As a technologist, one thing I learned early in my career about the technology landscape is its constant improvements and I understood that companies who kept up with those changes remain successful and competitive. However, only companies mastering a disciplined innovation framework are truly able to harness the power of emerging tech to help them solve their most complex business challenges.

Innovative solutions come in all shapes and sizes, but not all of them should come to life. Specifically, when considering digital solutions, there are a few widely accepted innovation approaches in the product engineering field. This quick guide describes the main phases central to any innovation journey.

Feasibility Study

Ideating can be fun but executing a feasibility study will ground you on what will work and what may still be science fiction. The thought here is to spend two to four weeks doing research and talking to experts to answer a few key questions that will help you determine the feasibility of your idea or concept. Through the study, you will learn how to look at it from both a technology and a business perspective. More importantly, to answer the question 'Is it even possible to accomplish your goal with this technology?'

A subject matter expert (SME) will quickly tell you yes or no and why. If you find the technology is indeed suitable, then you will move on to evaluate the business feasibility. Does it make financial sense? Does it work within established business policies? Will there be a healthy Return On Investment (ROI) within an acceptable timeline? If you find positive responses to those questions, then you should feel confident to move on to a Proof of Concept (PoC) or even jump to a Minimum Viable Product (MVP). On the other hand, if either the technology is not feasible or the solution doesn't make business sense, then you've just saved yourself a lot of time, budget, and possibly headaches.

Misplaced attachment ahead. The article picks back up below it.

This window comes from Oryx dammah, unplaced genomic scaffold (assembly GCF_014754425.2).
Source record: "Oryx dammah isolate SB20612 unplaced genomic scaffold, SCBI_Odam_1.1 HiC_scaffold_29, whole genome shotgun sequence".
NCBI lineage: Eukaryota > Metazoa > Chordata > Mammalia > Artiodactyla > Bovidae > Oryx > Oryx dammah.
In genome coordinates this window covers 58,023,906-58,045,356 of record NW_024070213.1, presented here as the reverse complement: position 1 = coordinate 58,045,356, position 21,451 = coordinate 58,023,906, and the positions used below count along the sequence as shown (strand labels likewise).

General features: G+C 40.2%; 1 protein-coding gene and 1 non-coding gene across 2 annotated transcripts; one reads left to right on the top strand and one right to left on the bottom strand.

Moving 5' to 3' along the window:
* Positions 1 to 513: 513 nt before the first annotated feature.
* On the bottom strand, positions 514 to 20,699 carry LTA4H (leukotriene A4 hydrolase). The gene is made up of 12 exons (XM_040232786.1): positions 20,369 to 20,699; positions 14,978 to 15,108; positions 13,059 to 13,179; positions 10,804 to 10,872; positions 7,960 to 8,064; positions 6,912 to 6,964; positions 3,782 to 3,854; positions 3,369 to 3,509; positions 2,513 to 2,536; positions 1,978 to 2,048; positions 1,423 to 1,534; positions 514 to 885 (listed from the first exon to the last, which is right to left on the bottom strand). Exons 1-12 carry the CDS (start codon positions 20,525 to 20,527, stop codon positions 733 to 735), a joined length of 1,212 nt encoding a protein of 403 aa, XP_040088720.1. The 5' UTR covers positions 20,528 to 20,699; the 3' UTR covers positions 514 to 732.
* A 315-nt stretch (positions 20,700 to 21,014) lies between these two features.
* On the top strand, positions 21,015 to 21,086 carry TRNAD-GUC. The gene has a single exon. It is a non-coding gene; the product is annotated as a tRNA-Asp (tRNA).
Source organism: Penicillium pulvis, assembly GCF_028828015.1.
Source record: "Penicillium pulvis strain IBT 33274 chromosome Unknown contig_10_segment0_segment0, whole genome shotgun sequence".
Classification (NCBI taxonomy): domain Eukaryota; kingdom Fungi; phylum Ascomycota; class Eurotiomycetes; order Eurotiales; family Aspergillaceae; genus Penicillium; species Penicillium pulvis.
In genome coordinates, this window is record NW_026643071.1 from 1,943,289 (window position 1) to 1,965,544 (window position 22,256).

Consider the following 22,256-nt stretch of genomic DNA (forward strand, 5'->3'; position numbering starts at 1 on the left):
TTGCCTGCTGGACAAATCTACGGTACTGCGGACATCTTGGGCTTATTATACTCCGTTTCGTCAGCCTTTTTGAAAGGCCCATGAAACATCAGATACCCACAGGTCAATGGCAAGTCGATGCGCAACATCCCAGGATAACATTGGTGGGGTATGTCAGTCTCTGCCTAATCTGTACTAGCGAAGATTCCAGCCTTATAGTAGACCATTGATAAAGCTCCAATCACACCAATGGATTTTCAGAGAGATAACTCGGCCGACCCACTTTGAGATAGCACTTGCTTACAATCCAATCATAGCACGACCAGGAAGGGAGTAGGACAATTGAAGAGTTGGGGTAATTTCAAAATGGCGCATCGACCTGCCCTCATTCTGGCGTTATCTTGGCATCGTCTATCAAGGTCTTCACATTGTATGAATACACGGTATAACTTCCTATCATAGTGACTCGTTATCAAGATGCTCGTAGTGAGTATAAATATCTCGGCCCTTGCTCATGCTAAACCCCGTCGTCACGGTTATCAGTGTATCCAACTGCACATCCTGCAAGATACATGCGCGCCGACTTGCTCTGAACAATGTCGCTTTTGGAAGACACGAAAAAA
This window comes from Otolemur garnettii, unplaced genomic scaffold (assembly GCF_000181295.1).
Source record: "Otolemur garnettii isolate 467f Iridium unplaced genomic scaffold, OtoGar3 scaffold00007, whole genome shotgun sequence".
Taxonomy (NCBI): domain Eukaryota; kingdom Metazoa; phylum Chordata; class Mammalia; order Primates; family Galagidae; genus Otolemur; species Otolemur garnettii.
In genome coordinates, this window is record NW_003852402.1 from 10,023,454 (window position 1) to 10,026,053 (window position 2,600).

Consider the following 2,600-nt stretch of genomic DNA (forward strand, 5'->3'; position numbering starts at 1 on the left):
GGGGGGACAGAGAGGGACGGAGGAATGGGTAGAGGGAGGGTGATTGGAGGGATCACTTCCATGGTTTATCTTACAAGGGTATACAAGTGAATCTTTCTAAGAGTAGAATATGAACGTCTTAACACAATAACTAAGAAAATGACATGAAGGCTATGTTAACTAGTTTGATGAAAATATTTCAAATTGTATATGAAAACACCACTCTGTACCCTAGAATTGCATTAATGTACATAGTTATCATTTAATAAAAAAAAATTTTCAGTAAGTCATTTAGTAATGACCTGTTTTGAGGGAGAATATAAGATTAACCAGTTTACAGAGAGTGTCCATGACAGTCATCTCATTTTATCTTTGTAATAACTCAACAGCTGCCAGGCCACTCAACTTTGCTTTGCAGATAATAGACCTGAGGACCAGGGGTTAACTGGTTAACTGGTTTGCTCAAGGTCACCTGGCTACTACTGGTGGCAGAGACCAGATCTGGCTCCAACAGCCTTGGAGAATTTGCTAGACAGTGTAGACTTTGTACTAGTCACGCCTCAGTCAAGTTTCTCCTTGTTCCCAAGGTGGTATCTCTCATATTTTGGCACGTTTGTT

Proof of Concept

This phase is about testing the theory and proving the hypothesis, technically speaking. You'll need to go through a Proof of Concept if the technology solution you have in mind hasn't been tested in either a lab setting or in the field. Thinking outside of the box and innovating is all about trying new approaches and solving problems in a novel way, so you'll have to spend the time and budget ensuring it will work as expected. However, you must be very careful to not get carried away.

A proper PoC should take four to six weeks, max. It should help you quickly determine whether the technology will live up to its promise or if you need to pivot to another approach. Building a team with the right skillset is vital to this process because they are the ones evaluating the proposed solution and comparing it to the expected outcomes. Any signs of discord should empower the team to stop the project, saving further investment, and should help you decide if another approach is even possible. If all criteria has been met, then move on to the MVP stage.

Minimum Viable Product

At this point, you have confirmed the solution you imagined works and you are ready to unlock its potential. But you must start small. You must prioritize all the features you want this product to have and decide what the core functionality should be. This is important because if you choose too many features to start with, you may initially spend too much money and time and may even miss a window of business opportunity you may have lined up. Hence the name of the MVP, it is a product that employs the minimum time, money, and features while still being a viable product.

In summary, if you have an innovative idea for a technology solution, I recommend you first determine whether it's feasible, both technology and business wise, through a short and focused study. If feasible, then you can put that concept to the test through a PoC and determine its desirability. If this product is indeed desirable, then moving into building an MVP will help you understand its viability – and that is how you can successfully innovate while keeping risks at bay.


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Alfredo Arvide is the director for the products and innovation practice at Slalom Consulting in Houston, where he helps clients solve their most complex business challenges by leveraging emerging technologies and applying innovative technology solutions.

This week's roundup of Houston innovators includes Alfredo Arvide of Slalom Consulting, Allison Post of the Texas Heart Institute, and Jeff Price of Pronto Pay. Courtesy photos